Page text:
Two nations with a shared narrative
Spirit of friendship and partnership has continued to grow between Ireland and Britain, writes President Michael D Higgins
President Michael D Higgins visits the Haringey Irish Cultural and Community Centre in north London in July of last year.
As I prepare for the first state visit by a President of Ireland to the United Kingdom, I am encouraged and strengthened by the knowledge that I take with me the support, warmth and good wishes of the Irish people.
It is almost three years since the historic visit of Her Majesty Queen Elizabeth to Ireland. That visit was characterised by a warmth and good will that conveyed to the world the positive quality of our interdependence, as well as the depth and complexity of the relationship between our peoples. That spirit of friendship and partnership has continued to grow, and today we enjoy a relationship with Great Britain that is founded on mutual respect and is warmer than it has ever been in our long and shared story.
Our nations share a unique proximity. We also share a common narrative, woven through the manifold connections between our people and our heritage, as well as a language and a literature that have been enriched by a distinctive Irish sensibility. Today, it is as equal partners that we engage with the European Union and the world in political negotiations, do business and trade together, and cooperate in the fields of science and technologies.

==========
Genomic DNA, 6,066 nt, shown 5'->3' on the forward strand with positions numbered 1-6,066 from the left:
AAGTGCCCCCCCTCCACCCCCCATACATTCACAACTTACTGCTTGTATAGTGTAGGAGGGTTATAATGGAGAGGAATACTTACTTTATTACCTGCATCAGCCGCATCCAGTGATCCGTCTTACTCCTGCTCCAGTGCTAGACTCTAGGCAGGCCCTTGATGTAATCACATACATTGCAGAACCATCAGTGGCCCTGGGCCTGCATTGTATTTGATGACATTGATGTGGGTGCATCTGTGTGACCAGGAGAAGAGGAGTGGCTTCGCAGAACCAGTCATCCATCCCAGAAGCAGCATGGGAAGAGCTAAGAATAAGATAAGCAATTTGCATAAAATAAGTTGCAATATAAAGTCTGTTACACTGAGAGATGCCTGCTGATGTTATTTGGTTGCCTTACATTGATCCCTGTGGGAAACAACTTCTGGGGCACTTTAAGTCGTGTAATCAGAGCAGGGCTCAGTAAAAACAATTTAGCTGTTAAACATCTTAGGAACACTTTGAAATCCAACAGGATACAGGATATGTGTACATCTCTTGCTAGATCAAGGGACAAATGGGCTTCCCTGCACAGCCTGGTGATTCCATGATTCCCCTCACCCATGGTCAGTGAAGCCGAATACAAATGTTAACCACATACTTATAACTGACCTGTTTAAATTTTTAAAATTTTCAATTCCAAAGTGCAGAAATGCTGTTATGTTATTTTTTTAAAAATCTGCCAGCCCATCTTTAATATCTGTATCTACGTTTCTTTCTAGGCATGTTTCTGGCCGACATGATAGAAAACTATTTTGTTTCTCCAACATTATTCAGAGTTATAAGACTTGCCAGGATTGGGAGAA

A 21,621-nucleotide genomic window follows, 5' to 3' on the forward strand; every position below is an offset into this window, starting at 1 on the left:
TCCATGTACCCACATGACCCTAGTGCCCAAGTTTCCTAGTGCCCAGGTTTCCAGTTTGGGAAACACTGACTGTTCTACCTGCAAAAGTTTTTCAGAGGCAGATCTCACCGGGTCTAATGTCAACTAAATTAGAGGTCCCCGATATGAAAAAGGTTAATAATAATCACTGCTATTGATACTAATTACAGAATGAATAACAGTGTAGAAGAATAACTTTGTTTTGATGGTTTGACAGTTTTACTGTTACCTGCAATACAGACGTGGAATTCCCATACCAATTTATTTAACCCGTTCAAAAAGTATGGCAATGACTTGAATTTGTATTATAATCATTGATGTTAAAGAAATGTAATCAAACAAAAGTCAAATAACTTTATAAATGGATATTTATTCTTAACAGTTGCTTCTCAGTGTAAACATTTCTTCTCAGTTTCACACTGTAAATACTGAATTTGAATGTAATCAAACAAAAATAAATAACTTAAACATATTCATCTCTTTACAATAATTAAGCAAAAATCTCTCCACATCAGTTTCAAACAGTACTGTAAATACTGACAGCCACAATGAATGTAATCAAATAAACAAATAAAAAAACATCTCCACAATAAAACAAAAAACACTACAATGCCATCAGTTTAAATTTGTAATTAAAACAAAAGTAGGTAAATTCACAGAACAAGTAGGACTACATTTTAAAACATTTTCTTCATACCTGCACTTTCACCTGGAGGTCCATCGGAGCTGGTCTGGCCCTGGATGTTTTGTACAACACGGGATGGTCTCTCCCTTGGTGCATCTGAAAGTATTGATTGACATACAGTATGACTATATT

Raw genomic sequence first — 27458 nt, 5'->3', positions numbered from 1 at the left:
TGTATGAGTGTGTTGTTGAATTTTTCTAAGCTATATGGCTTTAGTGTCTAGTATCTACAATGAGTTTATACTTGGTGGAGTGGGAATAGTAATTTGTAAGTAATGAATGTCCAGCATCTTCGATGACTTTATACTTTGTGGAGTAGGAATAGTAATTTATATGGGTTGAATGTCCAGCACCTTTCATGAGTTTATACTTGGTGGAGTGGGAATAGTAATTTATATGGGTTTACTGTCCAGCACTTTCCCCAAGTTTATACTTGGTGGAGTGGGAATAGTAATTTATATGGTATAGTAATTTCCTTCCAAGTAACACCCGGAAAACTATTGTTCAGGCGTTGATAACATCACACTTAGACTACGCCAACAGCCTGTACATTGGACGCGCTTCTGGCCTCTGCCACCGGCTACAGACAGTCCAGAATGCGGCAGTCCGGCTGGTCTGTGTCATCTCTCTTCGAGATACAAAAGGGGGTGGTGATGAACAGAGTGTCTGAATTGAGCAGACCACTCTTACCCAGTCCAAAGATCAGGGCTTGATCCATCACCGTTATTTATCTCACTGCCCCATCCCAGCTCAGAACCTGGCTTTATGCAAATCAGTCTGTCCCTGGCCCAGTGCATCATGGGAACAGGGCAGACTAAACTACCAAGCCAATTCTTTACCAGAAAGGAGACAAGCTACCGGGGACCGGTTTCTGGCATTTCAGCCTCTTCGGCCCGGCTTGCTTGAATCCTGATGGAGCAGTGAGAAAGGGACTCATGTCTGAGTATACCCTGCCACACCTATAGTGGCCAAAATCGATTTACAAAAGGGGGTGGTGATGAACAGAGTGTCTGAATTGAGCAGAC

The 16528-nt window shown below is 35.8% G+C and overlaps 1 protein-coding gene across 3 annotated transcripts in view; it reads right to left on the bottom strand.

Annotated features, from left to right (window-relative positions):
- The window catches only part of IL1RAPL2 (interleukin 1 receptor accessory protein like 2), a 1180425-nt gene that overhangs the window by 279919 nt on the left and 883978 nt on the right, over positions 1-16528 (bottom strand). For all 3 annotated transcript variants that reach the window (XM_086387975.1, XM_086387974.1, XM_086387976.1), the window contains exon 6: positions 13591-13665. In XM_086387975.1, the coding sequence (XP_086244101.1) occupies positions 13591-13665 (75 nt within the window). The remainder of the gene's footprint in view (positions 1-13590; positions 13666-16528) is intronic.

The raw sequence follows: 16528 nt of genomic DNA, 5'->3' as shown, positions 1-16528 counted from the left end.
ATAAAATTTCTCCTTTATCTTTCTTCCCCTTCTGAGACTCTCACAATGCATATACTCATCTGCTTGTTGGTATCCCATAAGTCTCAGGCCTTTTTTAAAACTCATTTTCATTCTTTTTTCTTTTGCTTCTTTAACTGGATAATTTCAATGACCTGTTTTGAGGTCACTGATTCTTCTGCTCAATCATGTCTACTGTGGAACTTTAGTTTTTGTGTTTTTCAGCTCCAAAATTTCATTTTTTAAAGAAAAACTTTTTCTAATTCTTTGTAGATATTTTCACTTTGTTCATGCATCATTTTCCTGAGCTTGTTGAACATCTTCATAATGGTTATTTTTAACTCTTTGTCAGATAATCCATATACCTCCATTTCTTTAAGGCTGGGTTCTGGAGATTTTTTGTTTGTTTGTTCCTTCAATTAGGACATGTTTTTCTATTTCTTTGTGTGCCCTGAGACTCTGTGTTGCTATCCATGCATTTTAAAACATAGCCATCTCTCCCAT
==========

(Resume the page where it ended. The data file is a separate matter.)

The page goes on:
Our proximity, both physical and cultural, lies at the heart of a strong economic relationship between our two countries; a relationship that is of mutual benefit and is critical to the economic recovery and growing prosperity of Ireland and Great Britain. The flow of goods, investment and capital between our shores demonstrates a level of interconnectedness that is rare between two nations, even by the standards of today’s global and increasingly interlinked world.
Even rarer, however, is the generous sharing of creativity, innovation and research between our two islands. This spirit of co-operation in intellectual and applied work not only enriches our social and cultural ties, but allows our two countries to make a significant contribution to a global economy emerging from crisis; towards the creation of a sustainable economy whose values are founded on full participation, the encouragement of original thinking and the fostering of creativity. Building on ancient scholarly connections, today our scientists and technologists work together at the frontiers of innovation in science and technology.
Our young people, on both sides of the Irish Sea, have a key role to play in the achievement of our hopes for a positive future, and the continuation of our shared journey as friends and partners in each of our economies and societies. As President of Ireland, I established the “Being Young and Irish” initiative, aimed at forming a new discourse on citizenship that would listen to the voices of young Ireland. From that experience I know that it is important, as neighbours and close partners, that we also listen to the voices of young Britain and that we enable the young people of these islands to craft together a shared vision of the future. I will, during my visit, meet with some of those young people and hear their thoughts and insights as they envisage that shared future; a future which in recent times is being built on strong and enduring foundations.